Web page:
Three journalists including two AFP employees held by Libyan leader Muammar Gaddafi's forces since the weekend were released in Tripoli early on Wednesday.
Their release follows that of four New York Times reporters detained last week by government forces, but four journalists with Al-Jazeera remain in detention. At least two journalists have been killed in the conflict.
Reporter Dave Clark and photographer Roberto Schmidt from AFP and Getty photographer Joe Raedle arrived at the Rixos hotel in downtown Tripoli, where they were met by one of their colleagues.
AFP chairman Emmanuel Hoog said there was "deep rejoicing" at the release of the trio, “who have regained the liberty to live their lives and practise their profession”.
“This liberation is the fruit of the mobilisation of the entire AFP editorial staff and the agency as a whole,” he said.
Paris-based Clark, 38, a former Baghdad bureau chief, has been in Libya since March 8. Schmidt, 45, who normally works out of AFP's Nairobi bureau, arrived in the country on February 28. Raedle, a US citizen, is also 45.
They had vanished at the weekend after driving from Tobruk to report on fighting between Gaddafi forces and eastern rebels. Their driver said on Monday that they were seized by soldiers loyal to Gaddafi.
Just prior to their release, a Gaddafi spokesman said the veteran leader had received an appeal from the AFP chairman, “and the leader basically asked the Libyan state and government to release these journalists”.
“They were treated very well indeed. They were checked for the health and the well-being, and they were brought to Tripoli,” spokesman Mussa Ibrahim said.
Hoog thanked the Libyan government for its “promptness, following my urgent request, in freeing the journalists whose sole mission was to report on the situation currently playing out in Libya”.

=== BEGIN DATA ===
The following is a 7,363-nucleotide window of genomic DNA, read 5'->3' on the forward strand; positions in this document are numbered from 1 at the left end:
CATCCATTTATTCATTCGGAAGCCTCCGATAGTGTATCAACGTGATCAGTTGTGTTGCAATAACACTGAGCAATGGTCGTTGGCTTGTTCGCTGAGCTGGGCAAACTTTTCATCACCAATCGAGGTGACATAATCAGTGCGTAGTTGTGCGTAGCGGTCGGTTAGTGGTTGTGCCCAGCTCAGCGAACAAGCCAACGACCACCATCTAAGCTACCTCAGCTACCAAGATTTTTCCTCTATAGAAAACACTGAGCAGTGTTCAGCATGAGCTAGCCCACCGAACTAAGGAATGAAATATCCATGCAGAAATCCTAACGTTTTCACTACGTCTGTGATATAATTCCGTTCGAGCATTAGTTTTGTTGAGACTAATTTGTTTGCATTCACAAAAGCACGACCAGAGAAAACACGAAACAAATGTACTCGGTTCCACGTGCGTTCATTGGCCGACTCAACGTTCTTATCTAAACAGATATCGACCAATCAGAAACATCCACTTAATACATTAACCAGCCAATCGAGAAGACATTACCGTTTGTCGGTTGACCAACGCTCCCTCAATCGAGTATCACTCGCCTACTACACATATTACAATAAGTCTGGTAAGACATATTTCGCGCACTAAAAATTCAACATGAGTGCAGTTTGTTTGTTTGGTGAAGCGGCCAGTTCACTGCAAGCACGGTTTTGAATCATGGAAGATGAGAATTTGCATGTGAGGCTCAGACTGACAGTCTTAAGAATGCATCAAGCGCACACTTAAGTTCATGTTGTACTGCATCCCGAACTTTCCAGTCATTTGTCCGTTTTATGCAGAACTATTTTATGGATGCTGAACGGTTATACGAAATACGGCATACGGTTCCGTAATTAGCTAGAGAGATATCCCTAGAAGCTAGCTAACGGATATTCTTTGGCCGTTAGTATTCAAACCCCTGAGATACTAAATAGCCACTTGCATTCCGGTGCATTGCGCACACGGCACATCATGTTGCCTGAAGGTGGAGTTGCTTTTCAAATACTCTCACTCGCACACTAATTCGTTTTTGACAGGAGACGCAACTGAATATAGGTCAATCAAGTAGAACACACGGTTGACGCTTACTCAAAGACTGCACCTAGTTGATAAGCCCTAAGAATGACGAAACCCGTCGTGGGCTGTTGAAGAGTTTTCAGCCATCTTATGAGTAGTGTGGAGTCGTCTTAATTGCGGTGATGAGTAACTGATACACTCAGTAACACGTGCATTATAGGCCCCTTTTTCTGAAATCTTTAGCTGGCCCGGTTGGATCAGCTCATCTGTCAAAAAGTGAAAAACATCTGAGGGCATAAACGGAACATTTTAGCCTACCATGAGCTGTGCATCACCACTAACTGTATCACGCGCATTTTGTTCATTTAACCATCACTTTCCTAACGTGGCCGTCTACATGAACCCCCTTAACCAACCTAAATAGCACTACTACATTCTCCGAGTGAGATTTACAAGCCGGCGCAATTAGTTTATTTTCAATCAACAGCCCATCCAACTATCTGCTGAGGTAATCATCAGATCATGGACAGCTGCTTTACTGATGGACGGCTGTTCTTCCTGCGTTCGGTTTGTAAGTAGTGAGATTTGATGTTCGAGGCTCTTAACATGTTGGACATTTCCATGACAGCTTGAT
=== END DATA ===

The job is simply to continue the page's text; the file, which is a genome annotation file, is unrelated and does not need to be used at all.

Getty Images also issued a statement expressing “delight” at the release of the trio.
Driver Mohammed Hamed told AFP that on Saturday morning he took Briton Clark, Schmidt, who is of Colombian-German nationality, and Raedle from Tobruk towards the town of Ajdabiya.
A few dozen kilometres from Ajdabiya they encountered a convoy of military jeeps and transport vehicles.
They turned around, but were intercepted by the soldiers who forcibly detained them, the driver said.
Four soldiers forced them from their vehicle at gunpoint as Clark said “Sahafa, sahafa” - Arabic for journalist.
They were ordered to kneel on the side of the road with their hands on their heads before being bundled into another vehicle and driven off to an unknown destination.
Since the February 15 start of the insurrection against Gaddafi's regime, a number of foreign journalists have been arrested in Libya.
The four New York Times reporters, who were detained last week during the fighting between government and rebel forces, left the country safely on Monday after Turkey helped to secure their release, the newspaper said.
On Saturday, the Qatar-based Al-Jazeera television network said four of its journalists, including a Norwegian and a Briton, were being held in Tripoli after being arrested in western Libya.
Al-Jazeera cameraman Ali Hassan al-Jaber was killed on March 12 in an ambush near the rebel stronghold of Benghazi - the first reported death of a journalist working for foreign media in Libya since the start of the uprising.
Mohammed al-Nabbous, 28, who founded a Libyan online news channel, was shot dead by snipers on Saturday while Benghazi was under attack from Gaddafi's forces.